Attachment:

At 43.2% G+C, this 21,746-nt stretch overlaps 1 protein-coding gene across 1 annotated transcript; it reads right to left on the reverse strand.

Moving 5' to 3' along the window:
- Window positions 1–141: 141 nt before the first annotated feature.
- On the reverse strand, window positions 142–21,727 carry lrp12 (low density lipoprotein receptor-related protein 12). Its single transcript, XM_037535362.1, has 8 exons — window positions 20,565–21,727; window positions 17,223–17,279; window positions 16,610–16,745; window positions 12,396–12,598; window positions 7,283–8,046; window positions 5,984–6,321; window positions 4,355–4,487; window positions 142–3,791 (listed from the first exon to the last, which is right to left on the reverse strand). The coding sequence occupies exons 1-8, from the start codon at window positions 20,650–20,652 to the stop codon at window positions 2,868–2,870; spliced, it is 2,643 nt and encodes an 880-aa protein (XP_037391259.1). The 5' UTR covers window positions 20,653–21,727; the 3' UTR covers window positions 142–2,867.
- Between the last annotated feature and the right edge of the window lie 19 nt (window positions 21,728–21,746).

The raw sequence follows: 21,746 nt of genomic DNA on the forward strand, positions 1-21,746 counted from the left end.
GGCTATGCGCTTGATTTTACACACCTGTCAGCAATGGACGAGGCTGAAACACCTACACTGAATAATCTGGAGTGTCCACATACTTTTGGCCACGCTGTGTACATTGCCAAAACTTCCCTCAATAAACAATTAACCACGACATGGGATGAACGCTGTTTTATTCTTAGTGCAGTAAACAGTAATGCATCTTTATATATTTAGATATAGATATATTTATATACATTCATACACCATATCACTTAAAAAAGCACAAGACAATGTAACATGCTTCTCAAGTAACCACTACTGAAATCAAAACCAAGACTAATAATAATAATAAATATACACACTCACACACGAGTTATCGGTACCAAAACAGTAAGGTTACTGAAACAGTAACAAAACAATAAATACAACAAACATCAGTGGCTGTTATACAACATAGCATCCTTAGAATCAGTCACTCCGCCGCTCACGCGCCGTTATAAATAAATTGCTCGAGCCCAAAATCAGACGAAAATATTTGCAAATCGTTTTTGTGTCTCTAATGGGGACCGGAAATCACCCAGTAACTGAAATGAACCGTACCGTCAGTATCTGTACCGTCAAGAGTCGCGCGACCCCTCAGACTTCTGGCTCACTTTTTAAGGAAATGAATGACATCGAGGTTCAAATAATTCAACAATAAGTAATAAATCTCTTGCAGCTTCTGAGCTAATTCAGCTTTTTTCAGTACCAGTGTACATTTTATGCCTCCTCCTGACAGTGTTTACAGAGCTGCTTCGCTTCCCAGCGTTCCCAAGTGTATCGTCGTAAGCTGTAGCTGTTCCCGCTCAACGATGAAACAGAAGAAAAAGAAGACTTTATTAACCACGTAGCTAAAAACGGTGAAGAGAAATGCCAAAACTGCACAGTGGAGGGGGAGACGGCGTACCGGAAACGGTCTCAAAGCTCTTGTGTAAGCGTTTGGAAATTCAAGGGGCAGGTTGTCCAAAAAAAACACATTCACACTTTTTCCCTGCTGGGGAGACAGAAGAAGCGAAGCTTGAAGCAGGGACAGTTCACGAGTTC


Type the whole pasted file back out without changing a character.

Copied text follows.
At 43.2% G+C, this 21,746-nt stretch overlaps 1 protein-coding gene across 1 annotated transcript; it reads right to left on the reverse strand.

Moving 5' to 3' along the window:
- Window positions 1–141: 141 nt before the first annotated feature.
- On the reverse strand, window positions 142–21,727 carry lrp12 (low density lipoprotein receptor-related protein 12). Its single transcript, XM_037535362.1, has 8 exons — window positions 20,565–21,727; window positions 17,223–17,279; window positions 16,610–16,745; window positions 12,396–12,598; window positions 7,283–8,046; window positions 5,984–6,321; window positions 4,355–4,487; window positions 142–3,791 (listed from the first exon to the last, which is right to left on the reverse strand). The coding sequence occupies exons 1-8, from the start codon at window positions 20,650–20,652 to the stop codon at window positions 2,868–2,870; spliced, it is 2,643 nt and encodes an 880-aa protein (XP_037391259.1). The 5' UTR covers window positions 20,653–21,727; the 3' UTR covers window positions 142–2,867.
- Between the last annotated feature and the right edge of the window lie 19 nt (window positions 21,728–21,746).

The raw sequence follows: 21,746 nt of genomic DNA on the forward strand, positions 1-21,746 counted from the left end.
GGCTATGCGCTTGATTTTACACACCTGTCAGCAATGGACGAGGCTGAAACACCTACACTGAATAATCTGGAGTGTCCACATACTTTTGGCCACGCTGTGTACATTGCCAAAACTTCCCTCAATAAACAATTAACCACGACATGGGATGAACGCTGTTTTATTCTTAGTGCAGTAAACAGTAATGCATCTTTATATATTTAGATATAGATATATTTATATACATTCATACACCATATCACTTAAAAAAGCACAAGACAATGTAACATGCTTCTCAAGTAACCACTACTGAAATCAAAACCAAGACTAATAATAATAATAAATATACACACTCACACACGAGTTATCGGTACCAAAACAGTAAGGTTACTGAAACAGTAACAAAACAATAAATACAACAAACATCAGTGGCTGTTATACAACATAGCATCCTTAGAATCAGTCACTCCGCCGCTCACGCGCCGTTATAAATAAATTGCTCGAGCCCAAAATCAGACGAAAATATTTGCAAATCGTTTTTGTGTCTCTAATGGGGACCGGAAATCACCCAGTAACTGAAATGAACCGTACCGTCAGTATCTGTACCGTCAAGAGTCGCGCGACCCCTCAGACTTCTGGCTCACTTTTTAAGGAAATGAATGACATCGAGGTTCAAATAATTCAACAATAAGTAATAAATCTCTTGCAGCTTCTGAGCTAATTCAGCTTTTTTCAGTACCAGTGTACATTTTATGCCTCCTCCTGACAGTGTTTACAGAGCTGCTTCGCTTCCCAGCGTTCCCAAGTGTATCGTCGTAAGCTGTAGCTGTTCCCGCTCAACGATGAAACAGAAGAAAAAGAAGACTTTATTAACCACGTAGCTAAAAACGGTGAAGAGAAATGCCAAAACTGCACAGTGGAGGGGGAGACGGCGTACCGGAAACGGTCTCAAAGCTCTTGTGTAAGCGTTTGGAAATTCAAGGGGCAGGTTGTCCAAAAAAAACACATTCACACTTTTTCCCTGCTGGGGAGACAGAAGAAGCGAAGCTTGAAGCAGGGACAGTTCACGAGTTC